The suspected militants opened fire and hurled home-made explosives, injuring three policemen, said Yusuf.

Police arrested five suspects, three men and two women, including a 20-year old Nigerien national, Yusuf added.

Guns, explosives, military uniforms and face masks were recovered from the suspects.

The arrests came as a civilian self-defense group said at least eight people were killed in the Maiduguri suicide bombings that left another 15 people wounded.

Spokesman Bello Danbatta told The Associated Press that the attack started late Sunday night.

Danbatta said one bomber sneaked into the Dalori camp and detonated, and two other attackers exploded on or near the camp’s perimeter fence.

Barkindo: OPEC was Anticipating Revival in Libya, Nigeria, Iran Oil Production

Istanbul- OPEC wants an “orderly recovery” in oil production from Libya, Nigeria and Iran and has a flexible output target under its cuts agreement to accommodate more crude from the three member nations, the group’s Secretary-General Mohammad Barkindo has said.

The Organization of Petroleum Exporting Countries was anticipating a revival in production from the three when it set a targeted output range from 32.5 million to 33 million barrels a day under its November agreement between OPEC and non-OPEC producers, Barkindo told Bloomberg Television on Wednesday at a conference in Istanbul.

“What we would like to see is an orderly recovery that would not disrupt significantly the re-balancing of the market, which is a very delicate process which has taken longer than expected because of the change in fundamentals,” Barkindo said. By setting a range for the production ceiling, OPEC was “making provisions for the expected recovery of production” from Libya, Nigeria and Iran, he said.

Libya and Nigeria were both exempted from the cuts due to their internal strife, while Iran was allowed to raise production by 90,000 barrels a day as it was recovering from US sanctions.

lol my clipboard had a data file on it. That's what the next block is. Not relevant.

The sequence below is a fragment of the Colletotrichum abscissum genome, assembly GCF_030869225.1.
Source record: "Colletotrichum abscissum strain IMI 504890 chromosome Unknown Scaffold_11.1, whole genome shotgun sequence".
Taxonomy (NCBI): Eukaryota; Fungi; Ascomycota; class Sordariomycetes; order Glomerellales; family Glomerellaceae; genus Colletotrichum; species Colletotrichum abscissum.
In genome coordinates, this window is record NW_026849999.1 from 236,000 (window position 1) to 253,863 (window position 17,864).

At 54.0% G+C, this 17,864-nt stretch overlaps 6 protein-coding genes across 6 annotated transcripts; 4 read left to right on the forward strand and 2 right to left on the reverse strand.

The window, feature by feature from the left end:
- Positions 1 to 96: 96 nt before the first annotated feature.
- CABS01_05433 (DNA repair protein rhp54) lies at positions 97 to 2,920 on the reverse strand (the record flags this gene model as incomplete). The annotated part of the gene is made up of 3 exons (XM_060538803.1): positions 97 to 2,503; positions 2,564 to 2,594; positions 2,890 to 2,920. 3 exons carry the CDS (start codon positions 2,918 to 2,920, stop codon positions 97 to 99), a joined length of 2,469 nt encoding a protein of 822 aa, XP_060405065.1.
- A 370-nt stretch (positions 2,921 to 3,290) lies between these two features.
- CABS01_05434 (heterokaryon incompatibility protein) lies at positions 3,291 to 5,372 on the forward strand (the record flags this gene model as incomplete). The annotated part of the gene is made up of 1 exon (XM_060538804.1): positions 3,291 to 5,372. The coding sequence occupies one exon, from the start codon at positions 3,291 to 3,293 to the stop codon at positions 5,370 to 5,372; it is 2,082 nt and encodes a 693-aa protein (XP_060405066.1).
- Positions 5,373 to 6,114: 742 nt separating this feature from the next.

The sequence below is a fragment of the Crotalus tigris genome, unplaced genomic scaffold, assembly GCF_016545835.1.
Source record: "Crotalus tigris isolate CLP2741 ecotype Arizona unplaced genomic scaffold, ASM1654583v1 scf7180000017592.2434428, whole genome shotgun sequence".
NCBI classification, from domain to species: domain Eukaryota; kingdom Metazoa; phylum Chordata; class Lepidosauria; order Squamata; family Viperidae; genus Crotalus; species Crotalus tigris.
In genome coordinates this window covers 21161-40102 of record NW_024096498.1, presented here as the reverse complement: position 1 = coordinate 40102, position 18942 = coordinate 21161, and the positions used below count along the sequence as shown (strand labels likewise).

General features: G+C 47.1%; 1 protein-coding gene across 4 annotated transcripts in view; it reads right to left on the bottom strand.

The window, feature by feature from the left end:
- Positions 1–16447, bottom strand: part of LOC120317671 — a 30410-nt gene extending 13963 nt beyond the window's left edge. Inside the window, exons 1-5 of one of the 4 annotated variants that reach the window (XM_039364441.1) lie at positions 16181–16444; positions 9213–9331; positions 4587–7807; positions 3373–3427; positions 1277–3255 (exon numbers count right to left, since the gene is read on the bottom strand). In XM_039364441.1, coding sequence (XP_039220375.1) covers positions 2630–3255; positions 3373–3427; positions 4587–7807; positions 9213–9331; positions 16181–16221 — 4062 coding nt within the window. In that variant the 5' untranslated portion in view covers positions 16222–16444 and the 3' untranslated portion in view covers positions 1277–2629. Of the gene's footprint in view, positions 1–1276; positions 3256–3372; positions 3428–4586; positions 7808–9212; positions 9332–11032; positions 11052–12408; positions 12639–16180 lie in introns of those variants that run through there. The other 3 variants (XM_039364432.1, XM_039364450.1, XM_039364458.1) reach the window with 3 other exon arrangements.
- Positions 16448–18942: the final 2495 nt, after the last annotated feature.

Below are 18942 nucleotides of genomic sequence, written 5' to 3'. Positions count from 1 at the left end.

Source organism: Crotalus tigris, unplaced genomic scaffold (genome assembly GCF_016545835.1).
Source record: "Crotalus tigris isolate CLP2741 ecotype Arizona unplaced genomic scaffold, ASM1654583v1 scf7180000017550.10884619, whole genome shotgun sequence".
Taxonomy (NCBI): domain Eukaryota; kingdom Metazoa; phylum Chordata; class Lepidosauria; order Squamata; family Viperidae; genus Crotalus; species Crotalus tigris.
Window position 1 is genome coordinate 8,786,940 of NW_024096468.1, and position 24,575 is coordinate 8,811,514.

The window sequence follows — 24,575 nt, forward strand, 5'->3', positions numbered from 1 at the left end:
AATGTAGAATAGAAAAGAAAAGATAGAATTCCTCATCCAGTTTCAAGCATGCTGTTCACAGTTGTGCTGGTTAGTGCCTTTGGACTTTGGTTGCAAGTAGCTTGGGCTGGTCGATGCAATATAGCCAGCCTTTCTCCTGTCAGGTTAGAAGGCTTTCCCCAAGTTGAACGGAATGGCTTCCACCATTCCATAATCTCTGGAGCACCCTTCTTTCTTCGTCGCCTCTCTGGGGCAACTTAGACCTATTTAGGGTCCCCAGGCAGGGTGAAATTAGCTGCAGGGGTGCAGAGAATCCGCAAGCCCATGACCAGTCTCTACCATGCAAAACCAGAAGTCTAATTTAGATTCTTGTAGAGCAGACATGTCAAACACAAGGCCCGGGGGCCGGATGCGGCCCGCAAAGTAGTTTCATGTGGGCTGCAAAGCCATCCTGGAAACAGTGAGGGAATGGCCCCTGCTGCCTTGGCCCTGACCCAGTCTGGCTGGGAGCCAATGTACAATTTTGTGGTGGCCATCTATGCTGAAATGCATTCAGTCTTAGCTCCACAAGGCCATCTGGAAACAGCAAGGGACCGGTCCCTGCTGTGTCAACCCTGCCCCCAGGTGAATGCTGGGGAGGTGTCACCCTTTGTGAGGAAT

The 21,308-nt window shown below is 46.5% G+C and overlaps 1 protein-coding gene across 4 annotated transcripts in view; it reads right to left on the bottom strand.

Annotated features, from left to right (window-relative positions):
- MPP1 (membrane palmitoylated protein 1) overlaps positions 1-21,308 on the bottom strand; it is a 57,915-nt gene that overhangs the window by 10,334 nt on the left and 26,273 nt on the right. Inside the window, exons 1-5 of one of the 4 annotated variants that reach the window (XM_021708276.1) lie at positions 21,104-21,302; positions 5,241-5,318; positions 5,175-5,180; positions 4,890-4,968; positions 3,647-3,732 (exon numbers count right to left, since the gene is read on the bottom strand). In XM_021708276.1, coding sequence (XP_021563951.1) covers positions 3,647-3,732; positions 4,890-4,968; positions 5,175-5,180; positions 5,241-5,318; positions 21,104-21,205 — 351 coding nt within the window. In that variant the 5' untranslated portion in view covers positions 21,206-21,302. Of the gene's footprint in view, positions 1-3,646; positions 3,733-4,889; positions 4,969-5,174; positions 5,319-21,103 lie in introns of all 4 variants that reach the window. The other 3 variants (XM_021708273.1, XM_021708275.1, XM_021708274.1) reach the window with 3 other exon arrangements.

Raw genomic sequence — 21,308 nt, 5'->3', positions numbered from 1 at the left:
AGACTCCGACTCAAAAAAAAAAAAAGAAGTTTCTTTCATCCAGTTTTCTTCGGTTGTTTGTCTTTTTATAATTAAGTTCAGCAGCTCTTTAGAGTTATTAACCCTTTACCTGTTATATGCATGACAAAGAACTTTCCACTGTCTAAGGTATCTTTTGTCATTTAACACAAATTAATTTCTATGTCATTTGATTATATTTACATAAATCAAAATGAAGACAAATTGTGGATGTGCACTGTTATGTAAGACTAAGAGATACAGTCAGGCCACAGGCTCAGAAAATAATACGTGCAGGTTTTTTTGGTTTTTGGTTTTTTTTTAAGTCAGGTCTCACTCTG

Libya and Nigeria are expected to send representatives to the next meeting of the OPEC and non-OPEC Joint Technical Committee on July 22 in Russia, Barkindo said.

OPEC recognizes that Libya, Nigeria, and Iran have faced “severe challenges,” and it welcomes their increased production, he said. “We are glad these countries are recovering fast.”

Libya’s output has risen to 1.05 million barrels a day, or 45,000 barrels a day more than the country was pumping at the beginning of July, according to a person with direct knowledge of the matter who asked not to be identified for lack of authorization to speak to the media. The nation’s output is at the highest level since June 2013, according to data compiled by Bloomberg.

The global cuts accord between OPEC and non-OPEC producers faced “headwinds” in the first quarter this year and didn’t cause crude stockpiles to decline fast enough, Barkindo said. 

Supply and demand now “show us we are on the right course” to achieving OPEC’s goal of reducing stockpiles to their five-year average, he said.

Shale producers “need to join us so that together we can restore stability and maintain it,” Barkindo said. “The global economy itself benefits from stable oil markets.”